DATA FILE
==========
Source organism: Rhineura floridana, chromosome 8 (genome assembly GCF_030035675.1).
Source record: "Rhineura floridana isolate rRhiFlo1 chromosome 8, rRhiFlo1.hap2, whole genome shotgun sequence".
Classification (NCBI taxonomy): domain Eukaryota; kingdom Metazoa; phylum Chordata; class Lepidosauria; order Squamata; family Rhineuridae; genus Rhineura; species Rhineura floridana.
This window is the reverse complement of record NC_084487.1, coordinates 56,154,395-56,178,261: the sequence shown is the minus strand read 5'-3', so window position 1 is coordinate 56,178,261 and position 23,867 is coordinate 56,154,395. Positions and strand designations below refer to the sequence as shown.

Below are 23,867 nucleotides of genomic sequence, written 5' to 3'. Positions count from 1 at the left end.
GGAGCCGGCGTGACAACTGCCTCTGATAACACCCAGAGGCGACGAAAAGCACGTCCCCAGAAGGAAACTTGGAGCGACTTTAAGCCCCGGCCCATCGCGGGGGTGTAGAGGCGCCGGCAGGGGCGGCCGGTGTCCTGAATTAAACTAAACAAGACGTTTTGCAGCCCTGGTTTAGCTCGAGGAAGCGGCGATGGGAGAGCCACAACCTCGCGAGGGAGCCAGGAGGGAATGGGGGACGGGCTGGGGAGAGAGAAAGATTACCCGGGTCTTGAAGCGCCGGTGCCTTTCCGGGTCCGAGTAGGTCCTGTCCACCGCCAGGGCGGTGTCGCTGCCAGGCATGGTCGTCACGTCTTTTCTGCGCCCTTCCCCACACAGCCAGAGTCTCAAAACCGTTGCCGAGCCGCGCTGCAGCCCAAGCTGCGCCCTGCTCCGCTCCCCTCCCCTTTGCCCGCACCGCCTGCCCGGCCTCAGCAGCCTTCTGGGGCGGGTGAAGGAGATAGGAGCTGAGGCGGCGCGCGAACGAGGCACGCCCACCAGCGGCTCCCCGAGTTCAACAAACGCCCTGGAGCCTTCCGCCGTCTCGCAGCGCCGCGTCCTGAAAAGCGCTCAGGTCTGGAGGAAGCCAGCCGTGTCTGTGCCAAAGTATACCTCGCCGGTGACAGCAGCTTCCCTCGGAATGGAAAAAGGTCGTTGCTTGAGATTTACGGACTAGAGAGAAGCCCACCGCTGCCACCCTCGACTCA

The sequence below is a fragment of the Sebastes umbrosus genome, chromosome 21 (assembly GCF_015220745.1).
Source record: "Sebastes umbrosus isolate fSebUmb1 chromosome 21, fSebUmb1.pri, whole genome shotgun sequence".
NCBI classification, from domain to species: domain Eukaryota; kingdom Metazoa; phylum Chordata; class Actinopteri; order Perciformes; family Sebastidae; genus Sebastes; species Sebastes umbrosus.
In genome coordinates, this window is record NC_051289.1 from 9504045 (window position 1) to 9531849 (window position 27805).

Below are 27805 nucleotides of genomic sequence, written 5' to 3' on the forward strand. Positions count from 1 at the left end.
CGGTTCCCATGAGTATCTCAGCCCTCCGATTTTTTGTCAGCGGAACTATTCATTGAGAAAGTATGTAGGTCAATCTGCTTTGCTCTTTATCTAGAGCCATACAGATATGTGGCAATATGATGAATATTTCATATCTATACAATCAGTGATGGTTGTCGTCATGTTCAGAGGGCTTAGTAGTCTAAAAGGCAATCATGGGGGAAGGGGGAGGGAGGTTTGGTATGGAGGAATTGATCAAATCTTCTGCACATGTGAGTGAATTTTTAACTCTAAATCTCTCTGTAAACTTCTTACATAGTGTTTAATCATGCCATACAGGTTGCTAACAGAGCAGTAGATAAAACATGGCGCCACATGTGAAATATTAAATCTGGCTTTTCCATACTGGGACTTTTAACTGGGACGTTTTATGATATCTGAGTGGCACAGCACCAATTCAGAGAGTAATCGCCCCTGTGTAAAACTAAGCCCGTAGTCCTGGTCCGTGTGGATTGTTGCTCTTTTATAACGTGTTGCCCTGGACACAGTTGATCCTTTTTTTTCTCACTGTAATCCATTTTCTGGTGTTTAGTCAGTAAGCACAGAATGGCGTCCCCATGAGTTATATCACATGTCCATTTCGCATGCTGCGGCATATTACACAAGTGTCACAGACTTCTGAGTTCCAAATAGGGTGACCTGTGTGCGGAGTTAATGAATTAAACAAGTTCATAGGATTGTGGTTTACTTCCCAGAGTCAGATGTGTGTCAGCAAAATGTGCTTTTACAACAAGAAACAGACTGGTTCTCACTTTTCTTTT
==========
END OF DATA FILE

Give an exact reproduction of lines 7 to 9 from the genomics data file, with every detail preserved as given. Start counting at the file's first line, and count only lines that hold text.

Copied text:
The sequence below is a fragment of the Sebastes umbrosus genome, chromosome 21 (assembly GCF_015220745.1).
Source record: "Sebastes umbrosus isolate fSebUmb1 chromosome 21, fSebUmb1.pri, whole genome shotgun sequence".
NCBI classification, from domain to species: domain Eukaryota; kingdom Metazoa; phylum Chordata; class Actinopteri; order Perciformes; family Sebastidae; genus Sebastes; species Sebastes umbrosus.